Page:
Wednesday, November 28, 2012


“When are you going to come back home?” That’s the question Moria asked me this morning, as I we rode to the airport together, and after a week of trying to hold it together, my eyes split open, and filled with tears. I’m going home today. That’s what my calendar says. But I’m also leaving home. Then in three weeks I have to leave home in Japan to go home to Wheaton. And four months later I’ll be moving on to a new home again. Leaving a place is never easy for me. I’m so excited to see my family and community, but I will miss Cambodia.   
There are some things I won’t miss: Like the drunk karaoke bar neighbors, or mud flicking up from my bicycle, or the cars cutting me off on the road, or guys making kissy faces at me as I bike by. I won’t miss the cats on the roof, spiders on the toilet, rats on my dresser, or dogs snapping at my heels. I won’t miss the sour bony fish soup or the smell of durian mixed with urine on the streets. I won’t miss the headache from banging my head on the doorframe, or the perpetual itchiness. But I'm thankful for the bad with the good here.
I will miss family Bible study time, wrestling around with Yosue and Moria, and hearing Mala’s voice project across the neighborhood when she’s trying to get Moria to wash up. I’ll miss the crazy and kind-hearted World Relief staff, who love to goof off and who worship with such passion. I’ll miss fun times in the office with Nhaca and Cris. I’ll miss hanging out with Sineath, Chanthea, Seyha, and Kevin. I will miss the driver, Uncle Sovan, and his weird jokes that nobody gets. I’ll miss biking around the beautiful Phnom Penh or riding on a moto as the city whizzes past me. I’ll miss the neighborhood kids that always greet me, chase my bicycle, and play games with me when I come home from work, little Hang, who usually forgets his pants, but never forgets his smile. I’ll miss Khmer food and Khmer coffee and Laikin’s coffee stand. I will miss Bible study and all of the wonderful people in that group, and the fun fellowship we’ve had together. I’ll miss the Riverside and the church, and my home. I’ll miss speaking Khmer and worshipping with Khmer people. I’ll miss warmth, sunshine, amazing fruit, and the sound of pounding rain on a tin roof. I’ll miss hanging out with my family and my co-workers and my grandparents, and friends.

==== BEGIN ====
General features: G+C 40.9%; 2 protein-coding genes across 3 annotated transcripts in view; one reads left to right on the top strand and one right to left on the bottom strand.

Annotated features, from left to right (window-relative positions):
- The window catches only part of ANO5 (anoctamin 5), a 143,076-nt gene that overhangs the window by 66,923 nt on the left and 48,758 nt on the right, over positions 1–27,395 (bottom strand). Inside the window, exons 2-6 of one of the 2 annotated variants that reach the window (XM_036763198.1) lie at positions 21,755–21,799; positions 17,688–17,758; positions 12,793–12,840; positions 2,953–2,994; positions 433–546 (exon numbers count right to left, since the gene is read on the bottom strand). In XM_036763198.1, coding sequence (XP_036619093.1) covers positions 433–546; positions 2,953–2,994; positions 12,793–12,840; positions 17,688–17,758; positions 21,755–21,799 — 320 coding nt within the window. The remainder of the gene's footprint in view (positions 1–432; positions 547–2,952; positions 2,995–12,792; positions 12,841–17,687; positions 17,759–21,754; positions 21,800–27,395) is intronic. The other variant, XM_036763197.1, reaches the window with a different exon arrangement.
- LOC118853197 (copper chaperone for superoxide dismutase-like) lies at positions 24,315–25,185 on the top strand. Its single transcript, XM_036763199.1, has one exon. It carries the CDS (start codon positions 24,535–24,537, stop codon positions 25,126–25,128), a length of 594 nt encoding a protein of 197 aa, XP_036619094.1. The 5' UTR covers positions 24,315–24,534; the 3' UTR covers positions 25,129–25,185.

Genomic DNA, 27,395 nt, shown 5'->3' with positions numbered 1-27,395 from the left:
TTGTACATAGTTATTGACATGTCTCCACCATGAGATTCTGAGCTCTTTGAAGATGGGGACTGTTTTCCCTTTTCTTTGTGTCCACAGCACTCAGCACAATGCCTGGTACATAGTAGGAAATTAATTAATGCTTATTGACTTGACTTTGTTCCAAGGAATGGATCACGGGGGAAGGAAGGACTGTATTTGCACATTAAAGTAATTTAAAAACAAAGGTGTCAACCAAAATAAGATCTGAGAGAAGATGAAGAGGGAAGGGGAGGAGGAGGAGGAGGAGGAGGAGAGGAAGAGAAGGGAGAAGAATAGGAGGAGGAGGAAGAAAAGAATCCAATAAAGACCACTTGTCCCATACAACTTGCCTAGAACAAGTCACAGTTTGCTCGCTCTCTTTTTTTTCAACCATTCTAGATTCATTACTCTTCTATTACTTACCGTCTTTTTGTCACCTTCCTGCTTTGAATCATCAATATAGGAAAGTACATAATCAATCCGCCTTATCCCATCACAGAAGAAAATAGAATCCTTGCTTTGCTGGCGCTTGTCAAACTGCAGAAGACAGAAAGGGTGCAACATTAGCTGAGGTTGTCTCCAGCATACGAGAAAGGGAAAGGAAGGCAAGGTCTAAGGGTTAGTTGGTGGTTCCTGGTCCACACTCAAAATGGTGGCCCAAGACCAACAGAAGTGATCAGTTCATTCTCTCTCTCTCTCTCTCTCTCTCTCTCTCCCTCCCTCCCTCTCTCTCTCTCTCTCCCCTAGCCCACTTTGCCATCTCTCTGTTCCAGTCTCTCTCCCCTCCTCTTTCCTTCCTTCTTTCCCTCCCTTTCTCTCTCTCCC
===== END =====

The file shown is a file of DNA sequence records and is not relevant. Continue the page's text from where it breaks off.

I hate to leave, but I love to move on to the next adventure. You know all about it—the plight of an international or “third-culture” kid. I like to call myself a Kanja: A warrior between lands--but right now I feel like the back bridge between cultures has torn an ab muscle or two. I planted a piece of my heart in the soil under the mango tree at home. I hope I can return to it some day, but even if I don’t, I will not regret planting it there, where it might make a few sprouts and call to me across the ocean every once in a while. I have learned so much here about the culture and language and people, and about poverty and simplicity and the God who is with us, and the kingdom of justice and peace. I want to see, (as I hope we all do), the world redeemed from problems of oppression, poverty, slavery, racism, under-representation, and apathy. That’s why I know we need to continue to try to be kanjas. We need to keep creating bridges between people and lands. When we open our eyes to another culture, we hold the world in our grasp. We can catch glimmers of hope for miscommunications and clashes to be eradicated. We can all be like TCKs, aliens, and warriors between cultures. All it requires is listening ears, open eyes, and arms that construct paths between differing perspectives. This isn’t just about hopping between continents. We all have to create some kind of communication-bridge to interact with each other, but we avoid building bridges to some people. Who are we neglecting around us? Why?
There is something programmed into all humans that makes us long for an unattainable sense of home. I know that my true home is not the land of the free and the home of the brave, but it is where the fear of God makes us brave and free. It is not the land of the rising sun, but the land of the Risen Son. It is not the Kingdom of Cambodia, but the Kingdom of Heaven. And it is that which captures my gaze through all of the uncertainty and turmoil.